We also like that the Drive GPS units can double as a display for an optional wireless backup camera or rear-seat baby cam.
If you can’t find our main pick or just want more convenience features, you can get the pricier Garmin Drive Smart 51 LMT-S.
Voice controls let you easily input a destination without having to type a name or address on the screen.
And, more important, we didn’t find the screen information to be quite as informative or as easy to access as Garmin’s, nor did we find the voice directions as driver-friendly.
While the Tom Tom model typically told us to turn at a specific street name, for example, the Garmin units’ voice directions referenced easily identifiable landmarks such as a traffic light, a stop sign, or even “the red building.” Even so, the Go 50 S works fine as a basic navigator for everyday use.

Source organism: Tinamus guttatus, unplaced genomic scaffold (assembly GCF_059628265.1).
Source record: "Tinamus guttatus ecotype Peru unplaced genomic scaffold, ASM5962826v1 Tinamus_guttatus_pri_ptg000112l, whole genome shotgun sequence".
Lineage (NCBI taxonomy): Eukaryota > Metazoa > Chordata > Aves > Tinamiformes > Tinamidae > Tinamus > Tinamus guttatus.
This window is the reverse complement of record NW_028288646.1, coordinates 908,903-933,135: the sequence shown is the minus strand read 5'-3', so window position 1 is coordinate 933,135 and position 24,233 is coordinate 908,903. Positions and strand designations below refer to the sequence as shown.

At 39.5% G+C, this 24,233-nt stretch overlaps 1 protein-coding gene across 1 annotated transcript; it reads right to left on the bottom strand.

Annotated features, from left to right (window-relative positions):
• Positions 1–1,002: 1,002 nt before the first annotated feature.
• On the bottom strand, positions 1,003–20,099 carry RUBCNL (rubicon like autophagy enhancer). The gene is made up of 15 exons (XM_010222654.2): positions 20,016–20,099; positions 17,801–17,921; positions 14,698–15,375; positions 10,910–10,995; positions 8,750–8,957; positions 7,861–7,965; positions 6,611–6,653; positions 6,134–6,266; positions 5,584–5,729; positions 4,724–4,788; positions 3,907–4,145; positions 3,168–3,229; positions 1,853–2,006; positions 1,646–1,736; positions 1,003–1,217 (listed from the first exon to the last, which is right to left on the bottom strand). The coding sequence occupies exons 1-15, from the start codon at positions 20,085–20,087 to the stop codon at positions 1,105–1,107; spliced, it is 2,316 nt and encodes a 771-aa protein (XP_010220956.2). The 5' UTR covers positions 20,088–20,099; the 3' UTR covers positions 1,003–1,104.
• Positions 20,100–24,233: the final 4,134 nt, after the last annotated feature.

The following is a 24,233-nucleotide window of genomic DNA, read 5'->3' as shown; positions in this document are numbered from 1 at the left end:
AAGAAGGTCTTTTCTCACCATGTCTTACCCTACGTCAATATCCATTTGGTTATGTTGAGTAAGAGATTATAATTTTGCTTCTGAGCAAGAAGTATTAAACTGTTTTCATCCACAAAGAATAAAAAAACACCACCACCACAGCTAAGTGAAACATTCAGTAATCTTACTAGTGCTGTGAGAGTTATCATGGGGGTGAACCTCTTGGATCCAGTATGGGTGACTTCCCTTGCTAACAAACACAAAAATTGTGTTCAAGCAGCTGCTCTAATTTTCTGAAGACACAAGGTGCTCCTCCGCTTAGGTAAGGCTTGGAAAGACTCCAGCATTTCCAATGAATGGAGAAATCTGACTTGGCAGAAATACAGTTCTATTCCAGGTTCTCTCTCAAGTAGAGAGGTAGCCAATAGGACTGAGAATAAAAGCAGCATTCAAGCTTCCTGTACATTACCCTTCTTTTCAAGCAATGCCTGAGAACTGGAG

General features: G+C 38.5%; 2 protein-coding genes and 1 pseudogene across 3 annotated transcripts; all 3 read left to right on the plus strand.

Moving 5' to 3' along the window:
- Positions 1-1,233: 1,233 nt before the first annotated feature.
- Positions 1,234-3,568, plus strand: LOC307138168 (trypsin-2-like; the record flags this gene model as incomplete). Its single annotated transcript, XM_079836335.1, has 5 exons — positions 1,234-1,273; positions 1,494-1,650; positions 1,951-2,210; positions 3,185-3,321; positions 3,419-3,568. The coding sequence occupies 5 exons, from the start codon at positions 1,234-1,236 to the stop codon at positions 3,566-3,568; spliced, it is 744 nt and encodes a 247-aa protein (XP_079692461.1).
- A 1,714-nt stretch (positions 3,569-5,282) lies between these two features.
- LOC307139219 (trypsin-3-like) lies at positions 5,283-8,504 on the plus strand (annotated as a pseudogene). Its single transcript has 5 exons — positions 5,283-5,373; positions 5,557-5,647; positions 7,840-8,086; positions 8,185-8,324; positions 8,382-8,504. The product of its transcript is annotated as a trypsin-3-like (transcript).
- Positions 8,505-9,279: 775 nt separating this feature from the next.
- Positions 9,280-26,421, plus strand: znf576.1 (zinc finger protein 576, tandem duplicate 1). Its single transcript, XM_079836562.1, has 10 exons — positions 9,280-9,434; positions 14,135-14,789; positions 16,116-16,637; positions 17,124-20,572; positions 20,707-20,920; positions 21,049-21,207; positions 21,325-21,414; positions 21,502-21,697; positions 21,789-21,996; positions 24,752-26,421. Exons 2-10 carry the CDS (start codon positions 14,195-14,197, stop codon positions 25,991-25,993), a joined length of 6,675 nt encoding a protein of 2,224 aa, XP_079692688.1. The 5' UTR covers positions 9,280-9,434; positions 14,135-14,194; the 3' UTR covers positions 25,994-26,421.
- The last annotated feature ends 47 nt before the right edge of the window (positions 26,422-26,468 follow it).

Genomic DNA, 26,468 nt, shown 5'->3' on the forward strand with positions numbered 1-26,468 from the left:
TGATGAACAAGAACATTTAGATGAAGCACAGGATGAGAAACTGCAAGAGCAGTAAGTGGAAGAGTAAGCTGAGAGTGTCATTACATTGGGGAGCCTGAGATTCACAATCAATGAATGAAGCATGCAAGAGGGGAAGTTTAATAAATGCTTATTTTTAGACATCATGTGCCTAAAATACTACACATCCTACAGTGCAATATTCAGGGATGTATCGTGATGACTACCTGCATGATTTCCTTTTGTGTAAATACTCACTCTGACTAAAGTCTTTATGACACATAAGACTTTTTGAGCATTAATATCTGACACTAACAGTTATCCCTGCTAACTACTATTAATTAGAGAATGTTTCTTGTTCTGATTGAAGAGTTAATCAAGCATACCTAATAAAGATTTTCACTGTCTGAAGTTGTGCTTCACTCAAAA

You can still buy our previous top pick, the Garmin Drive 50LMT, until stock runs out.
It’s essentially the same as the Drive 51 but without Bluetooth and Trip Advisor ratings.
For example, it will display a forward-collision warning if you’re driving too close to a vehicle in front, and a lane-departure alert if you begin to drift out of your lane.
It can also detect a crash and automatically send a text and map link to a preselected contact.
Our new runner-up and upgrade picks are the Garmin Drive Smart 51 LMT-S and the Garmin Drive Assist 51 LMT-S, respectively, both of which are updated versions of our previous picks.
All of our previous Garmin picks are still available at discounted prices while supplies last.
After spending more than 70 hours researching the latest car GPS models and testing the top contenders over 1,200 miles of rural, suburban, and urban orienteering, we recommend the new Garmin Drive 51 LMT-S as the best in-car navigation device for most people.